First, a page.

Joseph McCullough, Painter, 1922 - 2012


In the history of the Cleveland Institute of Art, no name appears more often than Joseph McCullough’s. During his 33 years as head of the school, he led not only its expansion but also its transition to an accredited and internationally respected academic institution.

But the 1970 Cleveland Arts Prize recognized McCullough’s first love: painting. It was a subject he had studied growing up in his native Pittsburgh (where he was born in 1922) in Saturday classes at the Carnegie Institute of Technology. It was his major during his years at the then the Cleveland School of Art (1940–41 and 1946–48); and at Yale University, where he earned a B.F.A. (1950) and an M.F.A. (1951). He landed at Yale during a serendipitous moment when he could call Lewis E.York and Josef Albers his mentors.

In 1952, McCullough returned to Cleveland to serve as teacher and administrator at his alma mater. Within three years, he would be named its director. On his arrival, he taught classes in color and light, concurrently exploring those properties in his own work.

Much of McCullough’s artwork during the mid-1950s sprang from a sculpture he spotted on a country road south of Cleveland. Someone had fashioned a rugged metal contraption that suggested parts of a rural home, complete with dormer, weather vane, old shingles, windmill blades, tractor and a carousel. McCullough says he stood in the rain and sketched the work for five minutes.

His soggy sketches would direct the next five years of his creative activity, yielding hundreds more drawings, and dozens of paintings. His “Infernal Machine” series, done mostly in encaustic wax, tempera and India ink, juxtaposed elements of those sculptured fragments, set on all manner of painted backdrops. For McCullough, one could paint a subject only by exploring it from every conceivable vantage point.

A similar epiphany set off his next two thematic series. On a different drive, in southern Ohio, he spotted an “installation” of bottles hanging from fence posts and bells hanging from trees. McCullough crawled under the fence and began sketching again. For the next five to seven years, he painted what he called “literal abstracts,” featuring bottle forms. By now, he had added Duco enamel and acrylics to his palette.

He next painted a series of “Soundscapes,” lyrical paintings designed to resonate for the ear as well as the eye, a metaphysical experiment on canvas. That experiment was largely successful, although McCullough recalls at least one gallery visitor who grumbled, “I looked at it and didn’t hear a thing.”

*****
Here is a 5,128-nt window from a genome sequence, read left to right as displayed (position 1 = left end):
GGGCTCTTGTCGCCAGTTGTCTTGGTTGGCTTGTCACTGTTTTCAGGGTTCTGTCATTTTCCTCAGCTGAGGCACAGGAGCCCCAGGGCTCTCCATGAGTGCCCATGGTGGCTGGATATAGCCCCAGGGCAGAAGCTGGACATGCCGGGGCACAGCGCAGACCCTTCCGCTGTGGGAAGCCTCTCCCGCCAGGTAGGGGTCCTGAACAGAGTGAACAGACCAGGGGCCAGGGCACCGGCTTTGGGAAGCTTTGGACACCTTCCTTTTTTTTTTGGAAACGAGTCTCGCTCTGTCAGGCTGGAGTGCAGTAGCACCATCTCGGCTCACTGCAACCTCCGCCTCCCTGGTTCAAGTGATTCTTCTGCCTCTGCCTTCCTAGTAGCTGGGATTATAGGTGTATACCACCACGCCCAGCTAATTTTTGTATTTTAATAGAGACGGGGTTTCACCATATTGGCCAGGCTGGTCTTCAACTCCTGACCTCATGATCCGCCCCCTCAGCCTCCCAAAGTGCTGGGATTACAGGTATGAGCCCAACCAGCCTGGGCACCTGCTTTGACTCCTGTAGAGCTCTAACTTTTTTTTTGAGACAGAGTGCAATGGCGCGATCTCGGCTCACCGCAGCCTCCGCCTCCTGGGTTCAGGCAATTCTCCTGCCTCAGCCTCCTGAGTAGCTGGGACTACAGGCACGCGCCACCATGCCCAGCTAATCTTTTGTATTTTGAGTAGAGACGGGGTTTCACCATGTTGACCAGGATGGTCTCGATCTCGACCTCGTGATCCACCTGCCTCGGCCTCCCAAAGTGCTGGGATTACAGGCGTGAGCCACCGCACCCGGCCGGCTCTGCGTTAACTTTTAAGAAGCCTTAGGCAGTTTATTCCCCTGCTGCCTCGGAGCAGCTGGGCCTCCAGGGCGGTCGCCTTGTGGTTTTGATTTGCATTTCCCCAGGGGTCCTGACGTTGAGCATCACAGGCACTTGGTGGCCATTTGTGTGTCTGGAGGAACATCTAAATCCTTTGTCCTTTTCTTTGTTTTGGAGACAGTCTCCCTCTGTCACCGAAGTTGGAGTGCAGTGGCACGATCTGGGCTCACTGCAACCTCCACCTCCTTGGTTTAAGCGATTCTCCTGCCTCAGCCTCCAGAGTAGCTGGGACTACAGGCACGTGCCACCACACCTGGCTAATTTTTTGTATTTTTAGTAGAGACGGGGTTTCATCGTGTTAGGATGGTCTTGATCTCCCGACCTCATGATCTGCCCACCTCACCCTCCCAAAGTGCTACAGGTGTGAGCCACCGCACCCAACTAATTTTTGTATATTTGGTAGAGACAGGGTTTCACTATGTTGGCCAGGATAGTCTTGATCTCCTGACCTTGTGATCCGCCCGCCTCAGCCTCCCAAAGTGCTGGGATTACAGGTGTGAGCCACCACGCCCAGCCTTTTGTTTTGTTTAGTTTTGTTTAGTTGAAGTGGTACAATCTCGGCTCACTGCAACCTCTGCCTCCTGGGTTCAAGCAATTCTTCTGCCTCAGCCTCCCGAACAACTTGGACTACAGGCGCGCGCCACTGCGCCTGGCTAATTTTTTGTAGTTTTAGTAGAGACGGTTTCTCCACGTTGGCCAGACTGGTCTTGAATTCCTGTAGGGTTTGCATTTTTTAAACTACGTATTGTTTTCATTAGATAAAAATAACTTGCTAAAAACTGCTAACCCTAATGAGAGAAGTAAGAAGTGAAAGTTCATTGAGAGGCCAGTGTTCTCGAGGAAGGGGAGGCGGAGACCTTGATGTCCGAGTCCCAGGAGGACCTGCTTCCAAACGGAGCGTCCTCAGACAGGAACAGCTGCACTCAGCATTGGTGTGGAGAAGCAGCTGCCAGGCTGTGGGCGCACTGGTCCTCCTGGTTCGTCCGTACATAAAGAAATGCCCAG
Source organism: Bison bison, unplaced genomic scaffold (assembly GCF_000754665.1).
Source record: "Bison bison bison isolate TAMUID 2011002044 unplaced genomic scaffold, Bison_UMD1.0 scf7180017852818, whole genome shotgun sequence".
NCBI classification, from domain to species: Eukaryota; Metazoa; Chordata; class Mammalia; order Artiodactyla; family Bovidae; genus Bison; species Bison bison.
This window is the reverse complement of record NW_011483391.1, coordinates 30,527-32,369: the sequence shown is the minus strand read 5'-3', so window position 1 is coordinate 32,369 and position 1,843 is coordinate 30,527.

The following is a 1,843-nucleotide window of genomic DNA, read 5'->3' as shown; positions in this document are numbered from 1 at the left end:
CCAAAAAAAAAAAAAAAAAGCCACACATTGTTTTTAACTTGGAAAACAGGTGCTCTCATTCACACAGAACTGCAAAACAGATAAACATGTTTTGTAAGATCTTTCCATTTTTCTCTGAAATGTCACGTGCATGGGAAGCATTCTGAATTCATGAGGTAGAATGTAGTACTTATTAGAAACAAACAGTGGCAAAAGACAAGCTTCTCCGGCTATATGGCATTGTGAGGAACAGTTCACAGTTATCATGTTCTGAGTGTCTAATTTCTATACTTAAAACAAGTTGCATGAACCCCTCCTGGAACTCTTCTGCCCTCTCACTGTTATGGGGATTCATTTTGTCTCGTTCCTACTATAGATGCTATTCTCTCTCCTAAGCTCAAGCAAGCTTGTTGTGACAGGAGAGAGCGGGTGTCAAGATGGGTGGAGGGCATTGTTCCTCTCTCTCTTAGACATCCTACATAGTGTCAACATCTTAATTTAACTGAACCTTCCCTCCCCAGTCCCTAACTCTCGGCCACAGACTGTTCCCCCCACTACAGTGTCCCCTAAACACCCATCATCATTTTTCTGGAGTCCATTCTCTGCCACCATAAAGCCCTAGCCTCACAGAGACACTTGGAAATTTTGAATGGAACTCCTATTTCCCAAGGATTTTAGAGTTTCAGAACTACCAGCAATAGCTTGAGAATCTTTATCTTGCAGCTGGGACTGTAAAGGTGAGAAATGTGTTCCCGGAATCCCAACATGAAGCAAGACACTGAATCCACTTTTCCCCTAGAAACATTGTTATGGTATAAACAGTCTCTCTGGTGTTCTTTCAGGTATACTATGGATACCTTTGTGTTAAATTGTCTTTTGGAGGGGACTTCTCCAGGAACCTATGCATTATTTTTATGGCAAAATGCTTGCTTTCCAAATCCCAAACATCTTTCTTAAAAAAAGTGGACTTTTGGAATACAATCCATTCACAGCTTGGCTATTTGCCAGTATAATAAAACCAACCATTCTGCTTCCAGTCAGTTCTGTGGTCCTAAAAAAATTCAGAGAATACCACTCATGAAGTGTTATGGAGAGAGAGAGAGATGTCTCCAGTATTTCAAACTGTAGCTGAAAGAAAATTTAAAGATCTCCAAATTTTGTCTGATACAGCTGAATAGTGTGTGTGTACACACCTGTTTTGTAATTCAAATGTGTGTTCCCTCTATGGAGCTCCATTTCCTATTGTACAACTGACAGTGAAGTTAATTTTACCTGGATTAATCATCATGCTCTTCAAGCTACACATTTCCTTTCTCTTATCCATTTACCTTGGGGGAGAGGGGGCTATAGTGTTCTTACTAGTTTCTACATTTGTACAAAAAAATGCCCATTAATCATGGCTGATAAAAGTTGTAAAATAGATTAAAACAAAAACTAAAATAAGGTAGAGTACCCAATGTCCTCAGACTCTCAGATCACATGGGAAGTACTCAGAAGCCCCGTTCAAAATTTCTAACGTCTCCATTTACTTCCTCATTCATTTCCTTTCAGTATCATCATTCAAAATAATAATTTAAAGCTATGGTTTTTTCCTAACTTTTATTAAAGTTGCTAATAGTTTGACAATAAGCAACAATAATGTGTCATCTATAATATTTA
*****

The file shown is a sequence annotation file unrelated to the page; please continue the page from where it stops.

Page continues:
McCullough’s paintings from the 1960s, inspired by the sounds and images of nature, were bold, expressive and stunning. Red Sound, an arresting work that vibrates with color, marks a transition to the next series, which he called “Reflections.” Cleveland art historian Elizabeth McClelland aptly titled her essay on his work “Ephemera Captured.”

McCullough notes that in the early years, he had to limit himself to paints that dried quickly. Because he was so busy with administrative duties, he did not have the luxury of waiting three days to see how oil would dry. Nor could he cease painting for any long period of time. “I had to stay right up with faculty and students," he says. “I believed I could say anything to them if I was able to stay with them, practicing what they do.”

Would-be seekers of McCullough’s work will have difficulty tracking it down. Most of his paintings disappeared into private collections as soon as they were exhibited, often before he could shoot a slide to document them.

Two major pieces from the “Infernal Machine” series hang in his personal collection and illustrate their vulnerability. One, dated 1954, is set on a gold-leaf grid applied over a ground of red, gray and ocher. Years ago, when the piece hung in his office, an overzealous cleaning lady rubbed the surface with cleaning fluid. Her contribution to the work was permanent.

Joe McCullough paintings have been more lovingly tended at the Cleveland Museum of Art, Dayton Art Institute and several university collections.

McCullough’s work leading up to the 1970 Cleveland Arts Prize was just the beginning of a long and distinguished career. In the next few decades, he would preside over the second major expansion of the Cleveland Institute of Art and become a national leader in the field of art education. He would also build his own body of work, transforming images from his world travels into brilliant watercolors and acrylics that continued to fly off gallery walls.

In 1988, the Arts Prize committee gave him a second award, a Special Citation for his distinguished service to the arts in Cleveland.

—Faye Sholiton

Cleveland Arts Prize
P.O. Box 21126 • Cleveland, OH 44121 • 440-523-9889 •